3 Types of Suspension Systems Used for Prosthetic Limbs

If you have a friend or family member with an amputated limb, you might be curious as to how a prosthetic limb can stay attached to the wearer’s stump. Perhaps you’ve even asked. The answer is simple: a suspension system. When the prosthetic socket is created, there are two factors that they have to consider: the shape and construction of the socket as well as the system that secures the prosthetic to the limb. There is no one suspension system that can work for every prosthetic. Rather, the prosthetist will determine the system that will work best for each patient’s individual situation. Here are three types of suspension systems that they may consider:


Anatomic suspension

The anatomic suspension system is used on the Patellar tendon-bearing socket. This method works with the help of anatomic structures to keep the prosthetics on. It is commonly used by amputees who have below-knee or knee disarticulation limbs. The below-knee prosthetic suspension, or Supracondylar suspension, has widened medial and lateral socket walls. It can fit snugly above and against the medial condyle. Other anatomic suspensions often use congenital protuberances when the residual limb is fully healed and will not be undergoing any more changes.


Strap, belt, and hinge suspensions

Strap, belt, and hinge suspensions can be considered old school systems. These suspensions are used when an anatomical suspension is not a possibility. The strap suspension comes with a waist belt. When the amputee puts it on, they can adjust the prosthetic easily. This is why a strap suspension is recommended for those who have had an amputation surgery due to the residual limb volume changes. For those with below-knee amputations, a suprapatellar cuff is an excellent choice because it surrounds the thigh and connects to the socket with straps.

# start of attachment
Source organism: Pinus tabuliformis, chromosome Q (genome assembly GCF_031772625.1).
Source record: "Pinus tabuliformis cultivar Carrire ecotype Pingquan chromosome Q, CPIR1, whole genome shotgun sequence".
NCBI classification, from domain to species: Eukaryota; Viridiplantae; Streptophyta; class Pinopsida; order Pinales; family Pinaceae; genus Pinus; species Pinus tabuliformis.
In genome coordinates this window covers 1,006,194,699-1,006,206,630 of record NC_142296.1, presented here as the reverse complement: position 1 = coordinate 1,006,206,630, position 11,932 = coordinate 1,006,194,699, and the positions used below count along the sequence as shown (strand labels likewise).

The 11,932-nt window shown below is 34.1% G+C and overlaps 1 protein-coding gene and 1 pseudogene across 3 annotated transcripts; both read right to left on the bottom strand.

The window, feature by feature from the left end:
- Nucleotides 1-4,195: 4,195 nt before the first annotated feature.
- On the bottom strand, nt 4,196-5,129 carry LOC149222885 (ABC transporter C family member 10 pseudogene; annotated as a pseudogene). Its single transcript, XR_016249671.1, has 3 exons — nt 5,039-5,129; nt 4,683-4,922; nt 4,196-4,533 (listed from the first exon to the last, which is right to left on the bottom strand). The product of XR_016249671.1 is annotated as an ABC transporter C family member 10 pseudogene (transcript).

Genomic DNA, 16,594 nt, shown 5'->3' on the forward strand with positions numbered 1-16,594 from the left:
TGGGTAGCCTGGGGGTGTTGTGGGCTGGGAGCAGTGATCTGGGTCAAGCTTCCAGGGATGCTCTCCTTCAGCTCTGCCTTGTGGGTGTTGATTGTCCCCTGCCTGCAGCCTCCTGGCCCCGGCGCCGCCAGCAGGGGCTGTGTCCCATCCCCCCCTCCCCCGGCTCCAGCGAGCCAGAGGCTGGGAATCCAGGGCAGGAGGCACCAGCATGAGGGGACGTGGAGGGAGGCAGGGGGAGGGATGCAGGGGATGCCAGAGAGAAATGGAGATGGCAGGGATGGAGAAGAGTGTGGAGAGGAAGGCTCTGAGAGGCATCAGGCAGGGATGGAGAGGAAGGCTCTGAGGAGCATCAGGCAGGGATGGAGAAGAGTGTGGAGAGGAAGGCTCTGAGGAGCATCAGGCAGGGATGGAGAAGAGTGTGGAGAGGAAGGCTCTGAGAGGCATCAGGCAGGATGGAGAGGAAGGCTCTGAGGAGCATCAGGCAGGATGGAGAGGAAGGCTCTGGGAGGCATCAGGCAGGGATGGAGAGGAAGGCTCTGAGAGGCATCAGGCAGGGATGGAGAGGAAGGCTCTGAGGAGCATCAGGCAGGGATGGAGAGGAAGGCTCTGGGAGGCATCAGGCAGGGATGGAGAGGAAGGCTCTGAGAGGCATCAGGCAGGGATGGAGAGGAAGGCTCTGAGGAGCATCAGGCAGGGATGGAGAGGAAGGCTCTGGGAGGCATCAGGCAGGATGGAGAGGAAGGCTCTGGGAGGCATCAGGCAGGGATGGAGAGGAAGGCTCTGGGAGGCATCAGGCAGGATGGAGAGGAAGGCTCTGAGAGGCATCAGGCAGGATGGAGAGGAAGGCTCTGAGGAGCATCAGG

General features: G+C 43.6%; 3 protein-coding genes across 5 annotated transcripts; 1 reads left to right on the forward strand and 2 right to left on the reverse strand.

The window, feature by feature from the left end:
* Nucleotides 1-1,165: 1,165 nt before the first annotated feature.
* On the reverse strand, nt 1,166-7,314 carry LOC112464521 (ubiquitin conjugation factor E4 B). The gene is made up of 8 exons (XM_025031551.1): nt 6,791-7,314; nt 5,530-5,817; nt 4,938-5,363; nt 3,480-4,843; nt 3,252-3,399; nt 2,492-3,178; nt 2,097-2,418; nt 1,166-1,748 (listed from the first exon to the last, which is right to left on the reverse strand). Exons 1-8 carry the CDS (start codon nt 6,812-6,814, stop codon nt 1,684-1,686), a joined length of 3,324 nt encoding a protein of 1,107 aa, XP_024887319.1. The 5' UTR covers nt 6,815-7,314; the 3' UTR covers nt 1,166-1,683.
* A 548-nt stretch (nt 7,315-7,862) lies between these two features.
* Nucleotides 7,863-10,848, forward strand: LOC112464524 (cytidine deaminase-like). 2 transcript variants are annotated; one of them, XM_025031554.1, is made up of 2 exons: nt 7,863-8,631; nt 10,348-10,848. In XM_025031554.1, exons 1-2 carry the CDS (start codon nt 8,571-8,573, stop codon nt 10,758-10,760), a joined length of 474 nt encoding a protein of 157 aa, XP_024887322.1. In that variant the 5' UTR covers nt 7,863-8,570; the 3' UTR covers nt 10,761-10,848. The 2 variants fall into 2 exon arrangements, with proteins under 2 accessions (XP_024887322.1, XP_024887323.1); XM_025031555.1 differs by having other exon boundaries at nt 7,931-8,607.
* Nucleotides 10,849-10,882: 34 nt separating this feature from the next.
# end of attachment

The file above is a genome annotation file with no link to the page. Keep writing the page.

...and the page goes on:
This cuff is often used with a waist belt, but some patients can wear the cuff without the belt. In some cases, patients will be prescribed a thigh corset with metal side joints when their residual limb cannot take the weight-bearing load. Although a Silesian belt utilizes suction, there are other suspensions for those who can’t use it such as an elastic suspension belt as well as a hip joint and pelvic belt.


Upper-limb suspension

When it comes to suspension for upper-extremity prostheses, many methods can be used including suction, close fit around anatomy, liner, harness suspensions, and a combination of these. Harness suspension systems can be put on and taken off without any struggles. The downside, however, is that it can create a major restriction on an amputee’s range of motion. Many people also report experiencing discomfort due to the rubbing of the straps. Pure suction is a great suspension method since it does not need a harness for body control.

Gel liner is very functional for above-elbow and below-elbow systems. It is suitable for amputees who are highly active. For patients with short-to-medium transhumeral and transradial limbs, a pin and shuttle lock would be sufficient. This option is light, and the patient does not have to deal with a suspension sleeve with this option. In contrast, for long transradial and wrist disarticulation limbs, a lanyard system may be a better option. This works by connecting the liner to the socket with the help of a strap, ensuring that the prosthetic stays on without problems.

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